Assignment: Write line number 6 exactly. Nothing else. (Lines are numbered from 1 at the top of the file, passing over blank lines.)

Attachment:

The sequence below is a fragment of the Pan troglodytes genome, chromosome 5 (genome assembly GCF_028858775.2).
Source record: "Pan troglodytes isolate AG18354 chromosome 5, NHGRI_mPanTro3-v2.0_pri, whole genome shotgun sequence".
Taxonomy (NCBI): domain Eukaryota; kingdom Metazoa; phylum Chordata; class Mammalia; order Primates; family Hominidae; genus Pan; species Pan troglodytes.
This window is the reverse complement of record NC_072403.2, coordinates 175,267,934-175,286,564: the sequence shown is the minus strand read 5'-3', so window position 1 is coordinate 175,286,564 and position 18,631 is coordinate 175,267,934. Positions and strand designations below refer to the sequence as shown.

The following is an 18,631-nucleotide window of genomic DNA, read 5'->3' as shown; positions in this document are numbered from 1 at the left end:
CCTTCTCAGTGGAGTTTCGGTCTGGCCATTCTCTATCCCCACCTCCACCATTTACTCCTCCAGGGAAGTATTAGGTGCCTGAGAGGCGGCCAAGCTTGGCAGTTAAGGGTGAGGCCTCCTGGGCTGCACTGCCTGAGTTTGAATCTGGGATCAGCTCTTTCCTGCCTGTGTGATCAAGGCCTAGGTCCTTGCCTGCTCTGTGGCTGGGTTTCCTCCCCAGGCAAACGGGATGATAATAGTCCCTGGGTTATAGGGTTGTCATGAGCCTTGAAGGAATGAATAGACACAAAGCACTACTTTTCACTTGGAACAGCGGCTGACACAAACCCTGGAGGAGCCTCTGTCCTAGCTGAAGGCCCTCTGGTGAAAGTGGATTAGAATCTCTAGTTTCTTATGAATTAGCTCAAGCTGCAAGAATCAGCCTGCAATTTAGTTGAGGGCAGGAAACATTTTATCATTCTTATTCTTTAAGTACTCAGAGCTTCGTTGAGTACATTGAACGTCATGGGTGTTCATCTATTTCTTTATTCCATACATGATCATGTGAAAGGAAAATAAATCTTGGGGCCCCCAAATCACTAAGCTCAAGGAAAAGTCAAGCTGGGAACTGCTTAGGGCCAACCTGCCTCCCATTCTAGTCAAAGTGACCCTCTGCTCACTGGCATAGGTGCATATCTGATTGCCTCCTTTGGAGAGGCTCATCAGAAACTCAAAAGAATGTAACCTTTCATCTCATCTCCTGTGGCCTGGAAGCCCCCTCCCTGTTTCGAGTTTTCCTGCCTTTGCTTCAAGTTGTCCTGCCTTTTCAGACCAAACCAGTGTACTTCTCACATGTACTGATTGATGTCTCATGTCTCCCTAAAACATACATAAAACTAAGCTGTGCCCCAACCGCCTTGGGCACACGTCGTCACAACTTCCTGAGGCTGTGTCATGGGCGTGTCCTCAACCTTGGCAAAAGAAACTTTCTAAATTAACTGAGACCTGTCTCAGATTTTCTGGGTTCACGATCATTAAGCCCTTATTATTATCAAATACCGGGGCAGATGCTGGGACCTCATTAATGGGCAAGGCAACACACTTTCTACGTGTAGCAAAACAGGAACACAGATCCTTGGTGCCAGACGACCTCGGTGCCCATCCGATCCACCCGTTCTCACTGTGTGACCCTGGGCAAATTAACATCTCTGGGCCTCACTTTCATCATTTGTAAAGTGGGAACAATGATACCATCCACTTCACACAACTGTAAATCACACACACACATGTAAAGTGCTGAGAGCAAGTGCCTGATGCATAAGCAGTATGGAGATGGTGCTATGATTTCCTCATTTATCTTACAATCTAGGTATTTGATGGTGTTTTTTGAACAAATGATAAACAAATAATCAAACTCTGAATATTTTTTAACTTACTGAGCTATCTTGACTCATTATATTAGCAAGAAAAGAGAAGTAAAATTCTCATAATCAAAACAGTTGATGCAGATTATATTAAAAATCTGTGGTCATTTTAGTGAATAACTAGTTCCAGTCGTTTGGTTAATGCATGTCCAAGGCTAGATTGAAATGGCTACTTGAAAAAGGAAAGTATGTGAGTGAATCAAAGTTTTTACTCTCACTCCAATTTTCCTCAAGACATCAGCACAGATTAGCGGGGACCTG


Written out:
CCTTCTCAGTGGAGTTTCGGTCTGGCCATTCTCTATCCCCACCTCCACCATTTACTCCTCCAGGGAAGTATTAGGTGCCTGAGAGGCGGCCAAGCTTGGCAGTTAAGGGTGAGGCCTCCTGGGCTGCACTGCCTGAGTTTGAATCTGGGATCAGCTCTTTCCTGCCTGTGTGATCAAGGCCTAGGTCCTTGCCTGCTCTGTGGCTGGGTTTCCTCCCCAGGCAAACGGGATGATAATAGTCCCTGGGTTATAGGGTTGTCATGAGCCTTGAAGGAATGAATAGACACAAAGCACTACTTTTCACTTGGAACAGCGGCTGACACAAACCCTGGAGGAGCCTCTGTCCTAGCTGAAGGCCCTCTGGTGAAAGTGGATTAGAATCTCTAGTTTCTTATGAATTAGCTCAAGCTGCAAGAATCAGCCTGCAATTTAGTTGAGGGCAGGAAACATTTTATCATTCTTATTCTTTAAGTACTCAGAGCTTCGTTGAGTACATTGAACGTCATGGGTGTTCATCTATTTCTTTATTCCATACATGATCATGTGAAAGGAAAATAAATCTTGGGGCCCCCAAATCACTAAGCTCAAGGAAAAGTCAAGCTGGGAACTGCTTAGGGCCAACCTGCCTCCCATTCTAGTCAAAGTGACCCTCTGCTCACTGGCATAGGTGCATATCTGATTGCCTCCTTTGGAGAGGCTCATCAGAAACTCAAAAGAATGTAACCTTTCATCTCATCTCCTGTGGCCTGGAAGCCCCCTCCCTGTTTCGAGTTTTCCTGCCTTTGCTTCAAGTTGTCCTGCCTTTTCAGACCAAACCAGTGTACTTCTCACATGTACTGATTGATGTCTCATGTCTCCCTAAAACATACATAAAACTAAGCTGTGCCCCAACCGCCTTGGGCACACGTCGTCACAACTTCCTGAGGCTGTGTCATGGGCGTGTCCTCAACCTTGGCAAAAGAAACTTTCTAAATTAACTGAGACCTGTCTCAGATTTTCTGGGTTCACGATCATTAAGCCCTTATTATTATCAAATACCGGGGCAGATGCTGGGACCTCATTAATGGGCAAGGCAACACACTTTCTACGTGTAGCAAAACAGGAACACAGATCCTTGGTGCCAGACGACCTCGGTGCCCATCCGATCCACCCGTTCTCACTGTGTGACCCTGGGCAAATTAACATCTCTGGGCCTCACTTTCATCATTTGTAAAGTGGGAACAATGATACCATCCACTTCACACAACTGTAAATCACACACACACATGTAAAGTGCTGAGAGCAAGTGCCTGATGCATAAGCAGTATGGAGATGGTGCTATGATTTCCTCATTTATCTTACAATCTAGGTATTTGATGGTGTTTTTTGAACAAATGATAAACAAATAATCAAACTCTGAATATTTTTTAACTTACTGAGCTATCTTGACTCATTATATTAGCAAGAAAAGAGAAGTAAAATTCTCATAATCAAAACAGTTGATGCAGATTATATTAAAAATCTGTGGTCATTTTAGTGAATAACTAGTTCCAGTCGTTTGGTTAATGCATGTCCAAGGCTAGATTGAAATGGCTACTTGAAAAAGGAAAGTATGTGAGTGAATCAAAGTTTTTACTCTCACTCCAATTTTCCTCAAGACATCAGCACAGATTAGCGGGGACCTG